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June 01, 2018



What if credible expert judgement wasn't only required to stand before their peers and explain, but also before the public who are affected? For example, be required to broadcast quarterly briefing with less jargon but not dumbed down. Over time democracy and fairness might feel better served. Perhaps, if any number of fields were involved, the lay observer/voters might get a better feel for how politicians, and commentators alike, can be inclined to interpret the expert to particular advantage; that more often its the interpretation that's stale and white, not necessarily the expert.


Three of the MPC members (including the Governor) are ex-Goldman Sachs. Is that the sort of legitimacy we want?


Bill Posters

Since when is expertise an overarching requirement to be on the MPC?

Andrew 'Death' Sentance was on the the MPC for four long years plus.

They are setting rates on the MPC. I want someone on there who knows what it's like to be seriously in hock. Someone with a big mortgage juggling impressive credit card balances. Someone who has been repossessed and maybe has a couple of ccj's against them.

James Peach

Bill that is the single most insane thing I have ever heard.

derrida derider

"a lot of the job of setting interest rates requires you to interpret noisy high-frequency data and, arguably, to have market feel"
"A decent trading-floor economist might well be able to take interest rate decisions as well as Haskel."

As a Marxist you should see what is wrong with this. Interest rate decisions may only weakly affect GDP (though that's arguable), but they have strong effects on the distribution of that GDP. It's basically why the old rich have always encouraged the worship of market sentiment and "hard money".

Perhaps read your Kalecki again.

derrida derider

And Bill Posters has pushed his point way too far, but it basically is the same point I just made. He aint insane, just angry.

Robert Mitchell

Central banks do more harm than good mucking about with interest rates. The Fed raised rates up to 2008, arguably triggering a default wave that set traders panicking to devalue the collateral value of Mortgage-backed Securities.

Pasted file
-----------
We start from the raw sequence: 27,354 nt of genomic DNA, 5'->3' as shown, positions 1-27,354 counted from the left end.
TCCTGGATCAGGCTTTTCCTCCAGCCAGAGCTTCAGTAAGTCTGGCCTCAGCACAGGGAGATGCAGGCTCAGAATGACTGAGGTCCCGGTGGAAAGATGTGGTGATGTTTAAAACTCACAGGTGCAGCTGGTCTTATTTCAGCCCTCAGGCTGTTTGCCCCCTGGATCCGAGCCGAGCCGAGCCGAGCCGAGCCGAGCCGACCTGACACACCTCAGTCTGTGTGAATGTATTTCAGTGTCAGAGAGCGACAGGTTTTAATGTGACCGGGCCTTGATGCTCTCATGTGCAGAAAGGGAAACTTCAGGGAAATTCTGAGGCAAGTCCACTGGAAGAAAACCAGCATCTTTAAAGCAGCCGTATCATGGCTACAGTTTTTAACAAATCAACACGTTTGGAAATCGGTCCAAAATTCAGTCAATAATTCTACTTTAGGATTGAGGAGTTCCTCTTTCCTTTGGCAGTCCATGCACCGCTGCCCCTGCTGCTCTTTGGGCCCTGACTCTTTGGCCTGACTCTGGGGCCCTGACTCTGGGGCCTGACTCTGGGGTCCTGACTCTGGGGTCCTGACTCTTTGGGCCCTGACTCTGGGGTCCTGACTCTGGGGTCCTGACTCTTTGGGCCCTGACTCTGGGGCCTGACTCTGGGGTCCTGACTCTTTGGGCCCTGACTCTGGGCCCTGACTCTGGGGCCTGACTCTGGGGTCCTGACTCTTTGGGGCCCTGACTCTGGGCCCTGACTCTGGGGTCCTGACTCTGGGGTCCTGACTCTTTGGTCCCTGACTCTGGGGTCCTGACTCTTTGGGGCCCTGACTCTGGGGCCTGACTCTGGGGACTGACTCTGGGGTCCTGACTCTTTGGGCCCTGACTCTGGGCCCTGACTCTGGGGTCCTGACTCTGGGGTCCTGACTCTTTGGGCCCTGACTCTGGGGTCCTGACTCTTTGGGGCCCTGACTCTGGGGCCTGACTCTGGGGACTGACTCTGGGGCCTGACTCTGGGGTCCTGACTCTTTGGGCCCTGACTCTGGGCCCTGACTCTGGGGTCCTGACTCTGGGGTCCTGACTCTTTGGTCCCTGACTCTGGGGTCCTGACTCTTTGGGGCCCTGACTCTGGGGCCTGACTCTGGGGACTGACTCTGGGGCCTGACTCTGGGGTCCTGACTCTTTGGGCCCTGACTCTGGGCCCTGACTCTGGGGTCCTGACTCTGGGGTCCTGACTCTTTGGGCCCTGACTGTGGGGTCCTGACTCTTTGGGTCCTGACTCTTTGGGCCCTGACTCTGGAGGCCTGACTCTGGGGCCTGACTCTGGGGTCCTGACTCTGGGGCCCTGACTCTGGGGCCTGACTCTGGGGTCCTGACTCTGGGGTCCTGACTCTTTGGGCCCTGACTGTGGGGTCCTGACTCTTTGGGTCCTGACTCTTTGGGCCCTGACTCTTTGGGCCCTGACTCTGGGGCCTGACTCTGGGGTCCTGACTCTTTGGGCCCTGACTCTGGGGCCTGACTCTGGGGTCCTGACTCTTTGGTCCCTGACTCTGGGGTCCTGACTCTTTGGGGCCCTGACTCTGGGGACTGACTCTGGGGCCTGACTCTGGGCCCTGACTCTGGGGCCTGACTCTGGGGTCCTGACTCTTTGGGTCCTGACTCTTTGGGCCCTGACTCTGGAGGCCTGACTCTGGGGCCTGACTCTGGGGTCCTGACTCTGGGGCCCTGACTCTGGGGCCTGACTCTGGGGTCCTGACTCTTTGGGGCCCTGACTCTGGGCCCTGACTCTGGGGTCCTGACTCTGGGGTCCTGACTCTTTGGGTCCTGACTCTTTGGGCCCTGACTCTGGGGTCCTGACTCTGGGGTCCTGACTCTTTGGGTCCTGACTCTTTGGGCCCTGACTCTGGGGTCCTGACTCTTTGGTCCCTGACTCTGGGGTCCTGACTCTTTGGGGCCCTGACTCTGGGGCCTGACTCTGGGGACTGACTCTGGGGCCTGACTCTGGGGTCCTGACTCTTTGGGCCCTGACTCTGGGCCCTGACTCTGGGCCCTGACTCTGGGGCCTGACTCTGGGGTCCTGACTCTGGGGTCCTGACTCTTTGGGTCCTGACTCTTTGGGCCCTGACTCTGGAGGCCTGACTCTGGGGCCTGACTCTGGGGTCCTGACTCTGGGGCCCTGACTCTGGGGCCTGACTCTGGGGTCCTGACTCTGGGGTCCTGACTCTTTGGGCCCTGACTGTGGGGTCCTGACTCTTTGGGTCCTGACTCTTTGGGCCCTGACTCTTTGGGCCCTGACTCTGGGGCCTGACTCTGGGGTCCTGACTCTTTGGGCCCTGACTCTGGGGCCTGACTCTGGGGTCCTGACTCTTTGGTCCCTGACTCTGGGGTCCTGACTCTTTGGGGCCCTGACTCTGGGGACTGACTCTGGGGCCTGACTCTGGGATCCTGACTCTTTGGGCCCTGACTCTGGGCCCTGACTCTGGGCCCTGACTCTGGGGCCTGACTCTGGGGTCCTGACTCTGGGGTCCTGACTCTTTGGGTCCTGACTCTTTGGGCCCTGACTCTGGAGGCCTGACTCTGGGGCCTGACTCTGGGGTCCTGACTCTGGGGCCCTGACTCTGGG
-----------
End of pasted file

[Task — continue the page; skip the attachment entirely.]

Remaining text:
Today, the Fed pays interest on excess reserves to disincentivize banks from undercutting the policy rate. The unintended effect is likely a huge distortion in currency swap markets, where the law of covered interest parity has been in violation for a decade. Banks prefer to get the Fed's interest so dollar swaps now command a premium over borrowing dollars at published rates. If you want a free lunch, borrow dollars and then swap them into Euros and you will get back more dollars than you have to pay back. Economists are generally at a loss to explain the persistence of arbitrage opportunities in currency swap markets; one explanation proposed that the Fed's interest on excess reserves play a role in why big banks are not lending dollars below currency swap rates.

The existence of persistent arbitrage in the huge currency swap markets invalidates fair pricing formulas that rely on the assumption of no arbitrage. If central banks are contributing to the long-term arbitrage conditions, they are making prices arbitrary: free lunches exist, negative prices are possible, pricing is not bounded by textbook fair pricing equations.

Ralph Musgrave

Robert Mitchell (just above) is right to question the merits of interest rate adjustments. Milton Friedman and Warren Mosler (founder of Modern Monetary Theory) advocated a permanent zero interest rate. I've actually just published a paper supporting that "Friedman/Mosler" idea:


Ralph Musgrave

I'm on the scrounge.....The journal I'm submitting the paper to asks authors to suggest people who might review submissions. Anyone like to review my paper? It's about 5,000 words.


«I want someone on there who knows what it's like to be seriously in hock. Someone with a big mortgage juggling impressive credit card balances. Someone who has been repossessed and maybe has a couple of ccj's against them.»

Bob Diamond? Any other CEO of one of the many massively bankrupt megabank?
Except that they sleep well, because the Fed and the BoE bend over to supply them with "liquidity" at near zero "friends of friends" discount rates.

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